Counseling and Psychological Services

Alcohol

For many people, moderate alcohol use (one drink/day for women and two for men) is a relatively harmless facet of social interaction and/or relaxation. However, moderate use lies at one end of a continuum that includes both abuse and dependence. The college years can be a particularly high risk time for people as they navigate a world that is largely free of externally imposed limits and structure. While most college students who choose to drink do so responsibly, others develop patterns of heavy use and/or binge drinking. Students with problematic alcohol use often experience negative consequences as a result, including blackouts, physical fights, or unwanted sexual experiences. Visit the Rethinking Drinking website to learn more about this issue.  

Check out Recovery@ - a network of Wesleyan students and administrators who gather for mutual support as they navigate the particular challenges of recovery at Wesleyan University.

What is the difference between abuse and dependence?

  • Alcohol Abuse
    • Alcohol abuse occurs when a person's pattern of consumption leads to impairment in functioning at work, school home or in relationships. Common indications of alcohol abuse include driving under the influence, recurrent alcohol-related legal problems, declining academic or work performance, and relationship conflict due to alcohol use.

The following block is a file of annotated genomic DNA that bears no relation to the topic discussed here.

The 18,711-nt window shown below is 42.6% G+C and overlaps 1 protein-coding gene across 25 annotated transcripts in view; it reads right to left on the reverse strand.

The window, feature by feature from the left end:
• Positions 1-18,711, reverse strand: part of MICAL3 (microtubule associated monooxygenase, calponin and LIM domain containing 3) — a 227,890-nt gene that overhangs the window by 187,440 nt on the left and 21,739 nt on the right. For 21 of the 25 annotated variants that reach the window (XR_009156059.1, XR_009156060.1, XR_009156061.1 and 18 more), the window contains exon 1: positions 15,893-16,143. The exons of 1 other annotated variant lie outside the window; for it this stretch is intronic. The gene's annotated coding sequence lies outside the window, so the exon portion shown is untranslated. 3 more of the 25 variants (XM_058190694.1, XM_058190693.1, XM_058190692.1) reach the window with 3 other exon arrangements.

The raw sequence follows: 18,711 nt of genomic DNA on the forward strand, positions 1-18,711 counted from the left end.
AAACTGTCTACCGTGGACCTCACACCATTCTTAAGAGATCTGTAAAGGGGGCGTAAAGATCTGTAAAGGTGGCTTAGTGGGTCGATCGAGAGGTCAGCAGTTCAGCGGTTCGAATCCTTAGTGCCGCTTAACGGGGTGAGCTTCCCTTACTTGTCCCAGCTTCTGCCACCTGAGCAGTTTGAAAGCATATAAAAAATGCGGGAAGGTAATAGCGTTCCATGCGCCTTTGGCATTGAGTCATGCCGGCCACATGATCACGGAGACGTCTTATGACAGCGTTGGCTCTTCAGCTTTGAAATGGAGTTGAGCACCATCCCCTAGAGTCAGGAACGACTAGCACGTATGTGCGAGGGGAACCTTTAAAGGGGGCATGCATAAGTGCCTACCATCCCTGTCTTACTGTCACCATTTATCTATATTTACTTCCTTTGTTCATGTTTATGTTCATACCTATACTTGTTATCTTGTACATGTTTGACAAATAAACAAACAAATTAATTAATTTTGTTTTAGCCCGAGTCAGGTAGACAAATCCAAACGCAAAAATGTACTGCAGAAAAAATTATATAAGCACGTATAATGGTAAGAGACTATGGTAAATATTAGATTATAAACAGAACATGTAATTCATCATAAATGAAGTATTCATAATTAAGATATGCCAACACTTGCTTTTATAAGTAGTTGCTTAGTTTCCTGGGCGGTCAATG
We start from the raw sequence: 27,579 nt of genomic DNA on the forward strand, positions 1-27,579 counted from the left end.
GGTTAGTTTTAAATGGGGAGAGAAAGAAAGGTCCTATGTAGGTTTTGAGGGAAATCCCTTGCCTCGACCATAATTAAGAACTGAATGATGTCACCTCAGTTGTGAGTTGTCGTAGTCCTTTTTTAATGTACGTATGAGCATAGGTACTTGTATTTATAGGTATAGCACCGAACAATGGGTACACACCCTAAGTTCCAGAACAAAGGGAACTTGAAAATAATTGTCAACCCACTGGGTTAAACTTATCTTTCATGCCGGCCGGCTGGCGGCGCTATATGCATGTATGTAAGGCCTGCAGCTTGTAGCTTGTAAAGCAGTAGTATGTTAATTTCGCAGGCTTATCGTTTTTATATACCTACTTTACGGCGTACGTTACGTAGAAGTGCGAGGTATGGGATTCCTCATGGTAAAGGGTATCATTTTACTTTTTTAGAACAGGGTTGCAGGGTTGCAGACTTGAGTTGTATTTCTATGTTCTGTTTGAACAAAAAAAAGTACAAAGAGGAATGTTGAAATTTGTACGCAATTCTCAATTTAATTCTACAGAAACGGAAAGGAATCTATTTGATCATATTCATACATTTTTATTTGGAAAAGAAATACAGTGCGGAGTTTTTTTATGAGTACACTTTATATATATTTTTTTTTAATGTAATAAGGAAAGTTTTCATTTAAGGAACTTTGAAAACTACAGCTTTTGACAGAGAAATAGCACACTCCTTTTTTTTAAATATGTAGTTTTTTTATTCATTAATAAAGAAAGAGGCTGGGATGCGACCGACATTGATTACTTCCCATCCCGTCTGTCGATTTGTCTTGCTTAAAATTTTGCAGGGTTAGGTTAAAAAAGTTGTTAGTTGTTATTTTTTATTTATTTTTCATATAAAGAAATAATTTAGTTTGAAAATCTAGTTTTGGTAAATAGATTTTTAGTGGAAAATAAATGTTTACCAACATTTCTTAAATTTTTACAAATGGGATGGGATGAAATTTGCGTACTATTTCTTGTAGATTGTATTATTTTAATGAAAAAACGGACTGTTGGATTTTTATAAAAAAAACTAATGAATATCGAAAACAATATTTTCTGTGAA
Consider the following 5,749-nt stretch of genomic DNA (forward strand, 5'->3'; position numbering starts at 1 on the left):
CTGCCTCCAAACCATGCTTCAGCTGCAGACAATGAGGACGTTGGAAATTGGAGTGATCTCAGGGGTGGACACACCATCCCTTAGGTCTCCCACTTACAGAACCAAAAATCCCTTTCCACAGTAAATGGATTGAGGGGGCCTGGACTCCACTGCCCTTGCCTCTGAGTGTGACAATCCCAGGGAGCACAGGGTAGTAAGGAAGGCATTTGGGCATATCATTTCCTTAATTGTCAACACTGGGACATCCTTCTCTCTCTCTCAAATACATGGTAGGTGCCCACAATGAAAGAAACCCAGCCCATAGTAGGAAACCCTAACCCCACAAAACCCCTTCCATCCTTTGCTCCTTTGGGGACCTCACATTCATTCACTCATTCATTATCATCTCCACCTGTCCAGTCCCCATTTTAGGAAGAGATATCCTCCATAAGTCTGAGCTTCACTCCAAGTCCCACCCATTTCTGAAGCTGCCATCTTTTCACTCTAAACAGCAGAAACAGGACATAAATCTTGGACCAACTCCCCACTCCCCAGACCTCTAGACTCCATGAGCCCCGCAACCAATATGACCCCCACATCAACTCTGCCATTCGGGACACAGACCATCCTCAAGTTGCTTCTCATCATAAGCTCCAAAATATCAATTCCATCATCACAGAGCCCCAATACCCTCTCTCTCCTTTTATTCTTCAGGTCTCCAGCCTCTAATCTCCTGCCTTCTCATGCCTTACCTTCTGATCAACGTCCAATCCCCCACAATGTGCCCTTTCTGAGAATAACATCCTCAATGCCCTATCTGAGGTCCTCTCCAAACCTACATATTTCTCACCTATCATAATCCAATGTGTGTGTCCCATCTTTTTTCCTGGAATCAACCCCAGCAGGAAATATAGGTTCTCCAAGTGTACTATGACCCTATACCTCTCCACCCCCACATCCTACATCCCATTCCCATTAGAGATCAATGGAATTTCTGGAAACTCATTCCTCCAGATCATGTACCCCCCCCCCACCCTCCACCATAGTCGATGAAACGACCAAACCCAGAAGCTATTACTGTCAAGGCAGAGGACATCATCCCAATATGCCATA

• Alcohol Dependence
    • Commonly called "alcoholism," alcohol dependence involves a strong craving for alcohol, loss of control while drinking, physical withdrawal symptoms in the aftermath of consumption (nausea, sweatiness, shakiness, anxiety), increased tolerance for alcohol, inability to stop or limit alcohol consumption despite repeated attempts to do so, increased time spent drinking and recovering from it, and continued consumption in spite of harm to life, relationships, and physical well-being.

  • When to Worry
    • It may not be obvious when a friend has problematic alcohol consumption, but there are warning signs that, when added together, may suggest he or she is struggling with this issue. Some of the warning signals are as follows:

      • Poor class attendance
      • Declining academic performance
      • Increasingly negative or indifferent attitude toward academics
      • Consumption for the purpose of becoming intoxicated
      • Personality changes while either intoxicated or sober
      • Frequent blackouts
      • Frequent sexual encounters while intoxicated
      • Verbal expression of emotional issues only while intoxicated
      • Recurrent difficulties with Res Life, PSafe, Dean's office, SJB due to behavior while intoxicated.

      While this list is not exhaustive, if you observe several of these signs in someone you know there is a good chance this person has a problem with alcohol.

  • How to Express Concern
    • Be sure to have the conversation in private, when your friend is sober. Strive to be empathic, concerned, and nonjudgmental. Be descriptive and concrete about the signs you have noticed that worry you. Mention your concerns about potential negative consequences. Offer to accompany your friend to CAPS to talk things over with a therapist. If you reach out to a friend and still remain worried, call us at CAPS (860.685.2910) and we can help you think through ways to more effectively talk to your friend about your concerns.